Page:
Barriers to Belief

I met with a guy a number of years ago, and in our first initial meeting, before I could even get anything out, he told me that it was important that I know that he wasn’t sure that he really believed in God. And, so, instead of going through the first session, we stopped, and we talked for about 45 minutes, and I shared with him all of the evidence, the evidence that I felt was quite compelling, that pointed to the existence of God. And, yet, I’m not sure it was that compelling, because he didn’t come away saying,

“Well, I believe now.”

But interestingly, I said,

“Well, since you don’t believe in God, or you’re not sure, are you sure you want to keep going with this? Because the one presupposition we have when we begin is that you do believe in God, a personal God.”

He said,

“Well, I’m not sure I believe that, but I do want to keep going.”

So, we continued to meet and some of our meetings were quite intense and he really got into it, asked great questions. But what’s interesting, we got to the last meeting and he confided in me that he really did believe in God. And, then he proceeded to share with me the barriers that kept him from really embracing the Christian faith.

A second meeting, I went through all the material, we had all the sessions, we got to the very last session, and the guys said to me, very interesting. I think he was being real honest. He said,

“I believe everything that you have told me is true. But I want to stay on the same path that I’m on right now. I don’t want to deviate.”

And, I think I said,

“Well, that’s fine. That’s your prerogative.”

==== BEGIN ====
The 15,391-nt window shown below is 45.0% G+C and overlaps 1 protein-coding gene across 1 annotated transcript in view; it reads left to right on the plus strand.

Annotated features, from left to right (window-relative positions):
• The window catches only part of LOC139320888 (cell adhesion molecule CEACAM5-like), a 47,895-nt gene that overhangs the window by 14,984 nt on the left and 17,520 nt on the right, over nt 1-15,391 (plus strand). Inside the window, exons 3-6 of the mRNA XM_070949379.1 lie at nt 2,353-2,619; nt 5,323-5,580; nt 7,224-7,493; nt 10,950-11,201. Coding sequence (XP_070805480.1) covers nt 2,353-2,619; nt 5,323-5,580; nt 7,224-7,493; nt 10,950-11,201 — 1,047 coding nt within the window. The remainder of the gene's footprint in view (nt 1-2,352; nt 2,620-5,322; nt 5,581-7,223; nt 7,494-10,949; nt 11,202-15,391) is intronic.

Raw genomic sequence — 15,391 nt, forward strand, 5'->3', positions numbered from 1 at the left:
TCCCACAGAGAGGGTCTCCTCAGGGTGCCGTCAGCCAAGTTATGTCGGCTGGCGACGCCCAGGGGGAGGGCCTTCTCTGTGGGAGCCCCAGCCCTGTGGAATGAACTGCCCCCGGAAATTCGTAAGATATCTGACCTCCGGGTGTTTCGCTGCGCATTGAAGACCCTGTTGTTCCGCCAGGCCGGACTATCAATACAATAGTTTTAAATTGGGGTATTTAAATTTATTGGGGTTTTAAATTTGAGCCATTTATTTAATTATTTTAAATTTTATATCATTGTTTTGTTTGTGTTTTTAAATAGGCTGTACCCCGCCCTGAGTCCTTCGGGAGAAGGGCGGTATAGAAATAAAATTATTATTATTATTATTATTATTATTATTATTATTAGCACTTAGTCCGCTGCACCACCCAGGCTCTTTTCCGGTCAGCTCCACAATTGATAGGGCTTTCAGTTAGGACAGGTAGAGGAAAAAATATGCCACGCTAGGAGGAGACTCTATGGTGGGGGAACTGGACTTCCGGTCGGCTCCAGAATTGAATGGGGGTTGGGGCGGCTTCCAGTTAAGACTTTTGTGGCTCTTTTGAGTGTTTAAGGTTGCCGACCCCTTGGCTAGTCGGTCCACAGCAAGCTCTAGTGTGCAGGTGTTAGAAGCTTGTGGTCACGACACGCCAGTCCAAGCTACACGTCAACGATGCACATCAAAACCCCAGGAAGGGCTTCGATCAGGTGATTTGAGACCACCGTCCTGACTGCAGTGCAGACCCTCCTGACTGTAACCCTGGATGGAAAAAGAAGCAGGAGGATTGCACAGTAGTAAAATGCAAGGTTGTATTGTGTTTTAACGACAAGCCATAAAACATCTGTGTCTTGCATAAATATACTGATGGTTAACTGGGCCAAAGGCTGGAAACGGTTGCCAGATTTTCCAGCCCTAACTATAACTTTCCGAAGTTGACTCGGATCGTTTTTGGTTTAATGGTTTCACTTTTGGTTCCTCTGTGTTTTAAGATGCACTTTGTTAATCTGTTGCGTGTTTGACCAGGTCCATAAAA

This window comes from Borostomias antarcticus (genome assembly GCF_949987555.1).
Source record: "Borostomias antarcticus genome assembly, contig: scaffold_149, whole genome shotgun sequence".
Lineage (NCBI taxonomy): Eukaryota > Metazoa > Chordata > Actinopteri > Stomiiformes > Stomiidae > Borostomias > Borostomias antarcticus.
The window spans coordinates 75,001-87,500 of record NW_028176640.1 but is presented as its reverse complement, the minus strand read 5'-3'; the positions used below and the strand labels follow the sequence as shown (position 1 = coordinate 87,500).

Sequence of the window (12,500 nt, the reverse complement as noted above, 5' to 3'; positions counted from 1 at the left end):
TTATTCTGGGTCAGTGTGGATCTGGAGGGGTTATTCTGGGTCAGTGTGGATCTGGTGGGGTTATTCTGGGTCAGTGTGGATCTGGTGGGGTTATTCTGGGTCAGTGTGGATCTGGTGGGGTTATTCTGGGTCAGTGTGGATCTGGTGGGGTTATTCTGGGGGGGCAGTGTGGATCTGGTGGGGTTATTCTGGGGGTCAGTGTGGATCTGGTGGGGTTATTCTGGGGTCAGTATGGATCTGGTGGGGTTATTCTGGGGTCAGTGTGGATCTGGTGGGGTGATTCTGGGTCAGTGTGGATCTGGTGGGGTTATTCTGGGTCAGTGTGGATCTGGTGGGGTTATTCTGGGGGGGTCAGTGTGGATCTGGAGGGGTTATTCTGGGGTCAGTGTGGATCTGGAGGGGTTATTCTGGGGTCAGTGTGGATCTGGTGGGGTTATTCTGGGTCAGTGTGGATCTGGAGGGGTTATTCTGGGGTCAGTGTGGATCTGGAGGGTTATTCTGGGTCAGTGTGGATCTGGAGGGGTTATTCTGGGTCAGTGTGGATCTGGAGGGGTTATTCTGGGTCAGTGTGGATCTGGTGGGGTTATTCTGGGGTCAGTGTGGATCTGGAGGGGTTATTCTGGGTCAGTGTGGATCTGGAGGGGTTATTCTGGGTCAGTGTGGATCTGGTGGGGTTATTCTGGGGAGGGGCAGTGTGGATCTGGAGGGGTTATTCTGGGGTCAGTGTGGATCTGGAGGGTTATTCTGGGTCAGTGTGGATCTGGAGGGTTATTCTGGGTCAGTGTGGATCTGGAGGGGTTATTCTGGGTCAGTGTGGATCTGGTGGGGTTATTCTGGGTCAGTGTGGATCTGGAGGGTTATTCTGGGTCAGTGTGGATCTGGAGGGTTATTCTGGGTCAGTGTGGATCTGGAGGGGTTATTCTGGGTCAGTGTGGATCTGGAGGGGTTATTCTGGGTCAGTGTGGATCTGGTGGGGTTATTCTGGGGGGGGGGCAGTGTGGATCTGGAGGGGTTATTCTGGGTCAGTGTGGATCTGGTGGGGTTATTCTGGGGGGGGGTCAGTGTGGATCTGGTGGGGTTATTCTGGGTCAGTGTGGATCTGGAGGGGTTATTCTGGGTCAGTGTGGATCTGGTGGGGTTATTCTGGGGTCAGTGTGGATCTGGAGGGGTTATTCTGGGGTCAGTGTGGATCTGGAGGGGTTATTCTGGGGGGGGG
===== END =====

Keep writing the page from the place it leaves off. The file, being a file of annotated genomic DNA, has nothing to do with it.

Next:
But looking back, I wish I had said to him,

“So, what you’re telling me is that you believe that this is the truth of life, and yet you’re rejecting it?”

Because he believed it to be true, but he says,

“I really don’t want it.”

What I find interesting, and the reason I share these two different meetings is that both of these men had some type of belief in God and Jesus, but they didn’t want Him to play an integral role in their lives. And, so, clearly, there were certain barriers in their lives that kept them from coming to a legitimate faith. And, this is why I’ve entitled this morning’s presentation, “Barriers to Belief” or “Barriers to Faith”. What is it that causes men to keep God out of their lives? And, I came up with this idea after reading through the Book of John.

Something’s interesting about the Book of John. I don’t know if you’ve ever noticed it. It’s been only the last couple of years, really the last year, that I’ve really noticed this. The Book of John is 21 Chapters, it’s one of the four Gospels. But John Chapters 11 – 20, 10 chapters, half the book, really are about the last couple of days of the life of Jesus. Beginning in Chapter 11 when He raises Lazarus from the dead. Now, in Chapter 11 you have the actual event, and it’s very lengthy and I’m not going to read it to you. I’ll tell you what it says. At the end of Chapter 11 and in Chapter 12, you see the buzz that this incredible event causes. And, what you see is three different responses, three different ways people respond to the fact that Jesus raised a man who had been in the tomb four days from the dead. It’s quite interesting.